A British minister says targeted killings of specific ethnic groups in South Sudan, which plunged into civil war in 2013, amount to “genocide”.
“It’s tribal, it’s absolutely tribal, so on that basis it’s genocide,” International Development Minister Priti Patel said in Uganda after returning from a visit to South Sudan.
The South Sudanese people have “experienced trauma and horror none of us can comprehend,” she said.
Patel said government troops in South Sudan have been “targeting certain groups of people” in the second largest city of Wau this week.
South Sudan’s Information Minister Michael Makuei denounced Patel’s comments as “unfortunate and misleading.”
“That is a very unfortunate statement given by an irresponsible person. There is no genocide,” he said.
“If they talk of a genocide what are the criteria of a genocide? If they talk of a genocide, then the whole world will be in genocide because of what is happening in the US, in Germany, even in Britain,” Makuei added.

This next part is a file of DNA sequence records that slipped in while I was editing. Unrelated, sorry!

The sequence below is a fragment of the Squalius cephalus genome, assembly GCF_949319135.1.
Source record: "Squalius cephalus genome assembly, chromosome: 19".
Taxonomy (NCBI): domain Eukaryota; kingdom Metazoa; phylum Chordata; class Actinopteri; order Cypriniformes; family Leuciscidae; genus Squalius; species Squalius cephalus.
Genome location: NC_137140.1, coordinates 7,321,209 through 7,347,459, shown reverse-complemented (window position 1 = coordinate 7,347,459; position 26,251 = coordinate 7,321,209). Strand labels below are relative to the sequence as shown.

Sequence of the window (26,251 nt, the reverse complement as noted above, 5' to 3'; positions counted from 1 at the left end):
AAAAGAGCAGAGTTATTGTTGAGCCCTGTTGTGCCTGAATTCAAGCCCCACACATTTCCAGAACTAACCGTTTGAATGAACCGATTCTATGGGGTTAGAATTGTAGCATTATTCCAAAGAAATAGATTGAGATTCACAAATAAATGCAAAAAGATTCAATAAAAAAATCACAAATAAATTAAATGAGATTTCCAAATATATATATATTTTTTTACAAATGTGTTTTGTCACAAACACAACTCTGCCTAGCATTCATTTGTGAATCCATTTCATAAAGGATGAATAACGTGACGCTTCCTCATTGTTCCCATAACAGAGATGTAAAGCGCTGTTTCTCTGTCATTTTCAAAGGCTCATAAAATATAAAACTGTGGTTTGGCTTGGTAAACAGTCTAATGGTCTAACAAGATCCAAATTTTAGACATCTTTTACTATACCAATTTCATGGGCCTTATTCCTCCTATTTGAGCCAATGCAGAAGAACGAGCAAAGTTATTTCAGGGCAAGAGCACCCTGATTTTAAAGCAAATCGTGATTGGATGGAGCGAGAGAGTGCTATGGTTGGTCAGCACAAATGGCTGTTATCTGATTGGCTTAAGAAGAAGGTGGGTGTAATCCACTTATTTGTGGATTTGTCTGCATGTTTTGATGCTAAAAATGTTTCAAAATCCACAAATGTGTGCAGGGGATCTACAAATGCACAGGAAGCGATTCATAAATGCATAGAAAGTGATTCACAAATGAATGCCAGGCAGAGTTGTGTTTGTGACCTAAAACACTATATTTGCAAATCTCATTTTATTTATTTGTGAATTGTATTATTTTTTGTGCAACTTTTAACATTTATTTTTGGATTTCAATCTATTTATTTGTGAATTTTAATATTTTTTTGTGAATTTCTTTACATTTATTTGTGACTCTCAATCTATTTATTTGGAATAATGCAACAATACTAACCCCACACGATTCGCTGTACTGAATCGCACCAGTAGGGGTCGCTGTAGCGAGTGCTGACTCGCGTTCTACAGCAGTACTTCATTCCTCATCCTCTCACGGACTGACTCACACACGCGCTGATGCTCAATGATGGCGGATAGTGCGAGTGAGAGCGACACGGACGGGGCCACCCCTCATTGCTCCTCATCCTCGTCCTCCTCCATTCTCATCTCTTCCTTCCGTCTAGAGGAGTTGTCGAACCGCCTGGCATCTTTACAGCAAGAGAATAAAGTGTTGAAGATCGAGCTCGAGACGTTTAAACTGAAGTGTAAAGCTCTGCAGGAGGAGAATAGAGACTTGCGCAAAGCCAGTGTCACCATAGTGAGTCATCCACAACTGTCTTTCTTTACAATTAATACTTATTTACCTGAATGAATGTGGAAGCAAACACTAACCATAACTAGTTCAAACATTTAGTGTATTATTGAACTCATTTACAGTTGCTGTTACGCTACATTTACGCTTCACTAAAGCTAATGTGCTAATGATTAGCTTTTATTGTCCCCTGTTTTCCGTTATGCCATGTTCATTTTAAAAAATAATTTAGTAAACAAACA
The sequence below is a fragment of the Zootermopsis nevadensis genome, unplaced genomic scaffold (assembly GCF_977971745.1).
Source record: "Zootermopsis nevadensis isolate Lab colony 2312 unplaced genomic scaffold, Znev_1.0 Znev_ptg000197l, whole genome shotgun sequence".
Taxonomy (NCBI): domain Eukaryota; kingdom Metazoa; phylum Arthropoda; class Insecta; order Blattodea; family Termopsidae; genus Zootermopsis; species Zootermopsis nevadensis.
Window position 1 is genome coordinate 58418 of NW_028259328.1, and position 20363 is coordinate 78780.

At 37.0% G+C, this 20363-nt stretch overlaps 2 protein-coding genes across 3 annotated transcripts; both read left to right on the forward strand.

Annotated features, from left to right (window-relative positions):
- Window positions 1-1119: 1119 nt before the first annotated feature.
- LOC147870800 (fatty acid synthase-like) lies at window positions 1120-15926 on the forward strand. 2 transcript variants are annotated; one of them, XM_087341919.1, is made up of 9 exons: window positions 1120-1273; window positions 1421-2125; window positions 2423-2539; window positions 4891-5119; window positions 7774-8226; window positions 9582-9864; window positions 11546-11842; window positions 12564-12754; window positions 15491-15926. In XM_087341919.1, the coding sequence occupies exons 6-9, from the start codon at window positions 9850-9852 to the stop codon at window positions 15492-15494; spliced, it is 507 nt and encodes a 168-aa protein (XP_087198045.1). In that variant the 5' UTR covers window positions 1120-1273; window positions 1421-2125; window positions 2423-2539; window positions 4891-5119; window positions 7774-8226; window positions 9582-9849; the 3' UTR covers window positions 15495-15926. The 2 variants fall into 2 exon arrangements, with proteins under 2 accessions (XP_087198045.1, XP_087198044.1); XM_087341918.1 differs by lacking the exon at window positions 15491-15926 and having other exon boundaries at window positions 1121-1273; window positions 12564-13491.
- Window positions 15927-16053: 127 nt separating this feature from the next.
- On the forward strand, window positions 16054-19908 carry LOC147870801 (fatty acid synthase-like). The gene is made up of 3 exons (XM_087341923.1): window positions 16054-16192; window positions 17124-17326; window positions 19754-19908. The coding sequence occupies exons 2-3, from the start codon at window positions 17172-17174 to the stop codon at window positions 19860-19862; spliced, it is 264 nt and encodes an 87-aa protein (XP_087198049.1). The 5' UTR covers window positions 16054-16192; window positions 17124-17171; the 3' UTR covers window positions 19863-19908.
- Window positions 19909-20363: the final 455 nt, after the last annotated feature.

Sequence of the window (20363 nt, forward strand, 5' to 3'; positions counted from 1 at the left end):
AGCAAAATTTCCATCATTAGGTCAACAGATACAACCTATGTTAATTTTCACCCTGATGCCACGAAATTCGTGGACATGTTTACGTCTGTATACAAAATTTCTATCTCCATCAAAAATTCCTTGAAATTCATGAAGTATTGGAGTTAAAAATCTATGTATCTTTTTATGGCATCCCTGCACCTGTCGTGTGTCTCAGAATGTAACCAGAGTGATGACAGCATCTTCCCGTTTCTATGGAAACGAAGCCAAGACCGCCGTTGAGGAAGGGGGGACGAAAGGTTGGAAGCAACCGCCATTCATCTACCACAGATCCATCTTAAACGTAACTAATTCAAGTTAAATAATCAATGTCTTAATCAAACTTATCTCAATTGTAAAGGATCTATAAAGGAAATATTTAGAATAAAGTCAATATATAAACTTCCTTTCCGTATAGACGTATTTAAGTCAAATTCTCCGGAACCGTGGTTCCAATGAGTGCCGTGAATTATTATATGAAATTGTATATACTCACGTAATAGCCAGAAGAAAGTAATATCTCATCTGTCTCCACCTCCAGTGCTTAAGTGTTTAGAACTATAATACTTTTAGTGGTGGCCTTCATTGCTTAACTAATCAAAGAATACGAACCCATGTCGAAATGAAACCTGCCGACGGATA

A civil war erupted in South Sudan in 2013 after a power struggle between President Salva Kiir — who is ethnic Dinka — and his former deputy Riek Machar from the Nuer community.
The two sides then got involved in a cycle of retaliatory killings that have split the impoverished country along ethnic lines between the Dinka and Nuer communities.
The conflict has also drawn in the country’s myriad smaller groups, either taking sides with the government or the rebels.
The UN and international rights groups have on numerous occasions accused both Machar’s loyalists and government troops of committing atrocities during their military operations.
In a report obtained on March 6, the world body said the government was blocking desperately-needed food aid and restricting UN peacekeepers.
The internal report from UN chief Antonio Guterres to the Security Council singled out South Sudan’s government for “the destruction of all the social fabric in all parts of the country,” listing “outrageous” examples of belligerence by its security forces.
In early December last year, United Nations experts reported “ethnic cleansing” in several parts of South Sudan.
Adama Dieng, the UN Special Adviser on the Prevention of Genocide, has already warned of “a strong risk of violence escalating along ethnic lines, with the potential for genocide.”